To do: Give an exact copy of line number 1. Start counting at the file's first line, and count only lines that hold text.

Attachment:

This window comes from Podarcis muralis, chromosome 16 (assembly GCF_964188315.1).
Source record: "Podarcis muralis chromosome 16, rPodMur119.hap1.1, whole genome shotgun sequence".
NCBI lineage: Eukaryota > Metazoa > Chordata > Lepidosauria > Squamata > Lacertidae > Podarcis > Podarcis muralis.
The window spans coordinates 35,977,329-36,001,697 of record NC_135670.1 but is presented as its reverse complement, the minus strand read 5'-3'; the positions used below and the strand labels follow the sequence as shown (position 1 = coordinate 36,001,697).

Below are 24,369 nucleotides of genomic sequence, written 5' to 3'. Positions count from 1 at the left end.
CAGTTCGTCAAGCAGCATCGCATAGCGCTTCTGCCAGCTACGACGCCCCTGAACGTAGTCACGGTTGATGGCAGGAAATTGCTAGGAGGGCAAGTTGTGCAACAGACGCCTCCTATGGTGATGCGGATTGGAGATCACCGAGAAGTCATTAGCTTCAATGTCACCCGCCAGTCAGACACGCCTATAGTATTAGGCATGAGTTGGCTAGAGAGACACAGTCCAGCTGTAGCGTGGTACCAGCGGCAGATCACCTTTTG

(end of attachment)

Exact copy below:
This window comes from Podarcis muralis, chromosome 16 (assembly GCF_964188315.1).